I grew up ashamed of my hair. Everyone around me had long silky straight hair that grew down their backs and I didn’t. I used to always tell my mom that I wanted to wear my hair “hanging down” like my friends at school who were many other races, none were black. While they were able to let their hair go free, I always had some style of braids. Cornrows styled in every imaginable way, micros, crochet. You name it, I had it, and I was being asked questions about it. “Why do your braids stick to your head like
that?” “Is that all your hair?” “You wear FAKE hair?” The questions were endless and sometimes followed by giggles. Sometimes I would lie and say yes it was my hair to save myself from embarrassment. These interactions taught me that something was different about me. They had me believing that something was WRONG with me. By the age of 10, I had already developed a complex about my hair. It was ugly.
I always wanted to use the shampoos and conditioners that I saw on tv. Their commercials always had the lady get her hair washed and once she was finished her hair just flowed and shined and I wanted THAT! I can’t even articulate the disappointment I had when my mom finally used those products on my hair and it didn’t look like the ladies on the commercial. I was so disappointed that I told my mom that I wish I was white so that I could have hair like that. From this moment on, I tried my best to camouflage my hair as much as possible.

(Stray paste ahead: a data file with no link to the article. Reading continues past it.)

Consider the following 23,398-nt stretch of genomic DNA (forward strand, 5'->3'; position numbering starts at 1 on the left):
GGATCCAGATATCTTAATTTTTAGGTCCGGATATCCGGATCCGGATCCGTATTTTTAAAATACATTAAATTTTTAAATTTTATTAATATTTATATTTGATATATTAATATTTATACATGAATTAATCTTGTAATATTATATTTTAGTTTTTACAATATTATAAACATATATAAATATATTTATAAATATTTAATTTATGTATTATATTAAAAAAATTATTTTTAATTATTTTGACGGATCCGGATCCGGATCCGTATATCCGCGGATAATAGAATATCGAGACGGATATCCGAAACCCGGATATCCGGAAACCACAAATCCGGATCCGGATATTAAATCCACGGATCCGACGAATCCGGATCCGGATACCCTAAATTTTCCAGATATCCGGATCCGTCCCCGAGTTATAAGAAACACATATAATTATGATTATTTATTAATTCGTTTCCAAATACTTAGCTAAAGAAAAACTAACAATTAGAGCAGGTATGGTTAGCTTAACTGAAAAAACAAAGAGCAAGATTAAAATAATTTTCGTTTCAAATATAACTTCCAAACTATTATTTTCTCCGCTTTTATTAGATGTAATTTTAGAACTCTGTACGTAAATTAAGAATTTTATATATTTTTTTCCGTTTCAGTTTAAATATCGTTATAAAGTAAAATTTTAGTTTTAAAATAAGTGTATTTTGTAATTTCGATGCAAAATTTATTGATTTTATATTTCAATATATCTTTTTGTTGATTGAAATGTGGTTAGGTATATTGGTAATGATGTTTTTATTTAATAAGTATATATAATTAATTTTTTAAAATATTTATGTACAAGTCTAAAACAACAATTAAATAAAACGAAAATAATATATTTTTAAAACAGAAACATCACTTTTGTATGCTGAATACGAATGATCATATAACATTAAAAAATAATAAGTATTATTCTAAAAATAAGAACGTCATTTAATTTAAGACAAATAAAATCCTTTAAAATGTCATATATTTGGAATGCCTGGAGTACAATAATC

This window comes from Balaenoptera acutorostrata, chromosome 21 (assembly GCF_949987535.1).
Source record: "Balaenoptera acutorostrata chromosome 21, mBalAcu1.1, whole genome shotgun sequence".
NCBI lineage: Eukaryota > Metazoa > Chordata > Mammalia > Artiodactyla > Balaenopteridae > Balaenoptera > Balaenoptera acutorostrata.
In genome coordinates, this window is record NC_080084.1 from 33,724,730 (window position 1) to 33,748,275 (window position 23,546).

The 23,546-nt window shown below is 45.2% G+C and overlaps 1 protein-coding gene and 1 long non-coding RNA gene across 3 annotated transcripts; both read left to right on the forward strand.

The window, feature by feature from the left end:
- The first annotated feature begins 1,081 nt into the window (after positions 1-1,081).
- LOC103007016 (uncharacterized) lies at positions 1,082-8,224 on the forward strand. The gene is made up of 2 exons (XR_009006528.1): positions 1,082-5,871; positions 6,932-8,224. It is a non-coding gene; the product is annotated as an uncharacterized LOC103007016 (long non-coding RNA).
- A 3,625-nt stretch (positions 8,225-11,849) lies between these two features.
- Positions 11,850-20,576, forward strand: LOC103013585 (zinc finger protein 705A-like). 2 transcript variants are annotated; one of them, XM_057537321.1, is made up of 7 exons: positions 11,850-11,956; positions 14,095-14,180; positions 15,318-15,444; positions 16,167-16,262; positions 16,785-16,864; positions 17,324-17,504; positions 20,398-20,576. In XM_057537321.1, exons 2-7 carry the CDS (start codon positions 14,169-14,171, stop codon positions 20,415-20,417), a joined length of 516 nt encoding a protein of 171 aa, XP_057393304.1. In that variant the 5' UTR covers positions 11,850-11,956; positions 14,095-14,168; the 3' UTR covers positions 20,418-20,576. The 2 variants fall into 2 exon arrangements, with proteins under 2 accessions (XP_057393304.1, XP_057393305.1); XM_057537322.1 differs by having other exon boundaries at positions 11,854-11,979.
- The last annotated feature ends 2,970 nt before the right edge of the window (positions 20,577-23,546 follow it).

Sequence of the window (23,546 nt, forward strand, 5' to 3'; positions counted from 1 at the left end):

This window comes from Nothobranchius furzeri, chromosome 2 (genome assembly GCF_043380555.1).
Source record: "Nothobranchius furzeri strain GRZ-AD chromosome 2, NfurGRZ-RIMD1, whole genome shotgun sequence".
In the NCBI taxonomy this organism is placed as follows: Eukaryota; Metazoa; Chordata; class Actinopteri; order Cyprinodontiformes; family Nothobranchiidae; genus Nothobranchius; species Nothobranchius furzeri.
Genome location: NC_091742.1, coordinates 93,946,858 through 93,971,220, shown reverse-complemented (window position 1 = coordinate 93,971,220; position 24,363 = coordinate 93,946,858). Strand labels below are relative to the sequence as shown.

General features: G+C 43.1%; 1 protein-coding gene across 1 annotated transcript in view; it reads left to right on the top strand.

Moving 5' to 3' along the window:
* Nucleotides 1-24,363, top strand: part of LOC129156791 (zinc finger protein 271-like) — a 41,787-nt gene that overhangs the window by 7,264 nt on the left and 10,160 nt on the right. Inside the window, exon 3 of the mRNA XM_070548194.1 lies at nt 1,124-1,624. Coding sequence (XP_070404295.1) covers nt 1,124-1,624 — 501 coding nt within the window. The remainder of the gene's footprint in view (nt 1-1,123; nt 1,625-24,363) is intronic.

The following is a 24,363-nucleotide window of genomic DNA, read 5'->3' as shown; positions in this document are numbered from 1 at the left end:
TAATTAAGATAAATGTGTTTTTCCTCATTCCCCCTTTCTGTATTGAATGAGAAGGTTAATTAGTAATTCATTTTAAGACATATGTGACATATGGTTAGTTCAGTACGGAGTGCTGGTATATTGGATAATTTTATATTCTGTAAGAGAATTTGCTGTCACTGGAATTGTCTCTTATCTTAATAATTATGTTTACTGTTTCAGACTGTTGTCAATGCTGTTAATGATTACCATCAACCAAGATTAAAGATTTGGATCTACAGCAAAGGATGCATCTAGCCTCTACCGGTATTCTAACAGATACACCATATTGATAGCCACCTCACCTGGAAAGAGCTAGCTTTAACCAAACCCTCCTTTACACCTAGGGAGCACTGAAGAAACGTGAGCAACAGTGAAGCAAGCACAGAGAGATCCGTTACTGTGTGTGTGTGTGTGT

Even though I had a relaxer and my hair was straight, I wasn’t happy with my hair because it wasn’t long enough. It wasn’t smooth enough. It just wasn’t enough. I was so unhappy with the hair that God gave me that once I was in charge of my hair I only wore weaves and wigs so that I could have that long, luxurious hair that I always desired. The days that I had to go out with just my hair I would apologize for it, try to cover it, or just try to hide myself. While lot of women use weave and wigs to enhance their looks or play around with different looks, I started using them as a safety blanket that I didn’t think I could leave the house without.
Even when I was finished with relaxers I was more so embarrassed by my hair because my natural hair wasn’t what they (media) portrayed natural hair to look like. It wasn’t big and bouncy with laid edges. I had tight, dry, “nappy” curls thatcouldn’t be “tamed”. Instead of my curls laying, shining and cooperating, I had this bush that grew up to the sky, but thank God for those wigs and bundles! As natural hair became more
“acceptable” I began to envy all the women and girls embracing their natural hair. Their bald heads, their tiny fros, their textures and styles. I loved it on everyone but myself.
One day I started to notice that black women, women like me, were posting all over social media that they love their hair and it wasn’t “tamed”, it wasn’t bouncy, it wasn’t silk pressed. It was natural, growing from their scalps, up to the sky, like mine. And they
LOVED IT! It was embraced! But why couldn’t I embrace it. It was the comments: “Is THAT how you’re going to wear it?” “When are you going to do something to it?” “You don’t comb that?” Yay! More comments to feed my complex.
Eventually as my outlook on the world and myself matured I came to accept myself and my hair as beautiful. After being natural for almost 10 years I’m finally embracing the texture of my hair. No, my curls are juicy could and no my edges aren’t slicked down. I can’t do a wash and go. My hair requires work but I wouldn’t have it any other way. It’s mine and it’s beautiful! Yes, I will slap a wig on or go get braids in a minute but not as a cover up, I use them as options The questions haven’t stopped and I don’t think they ever will. Now instead of lying or cowering or diverting attention, I proudly answer questions about my hair. Something IS different about me and I’m proud of it!!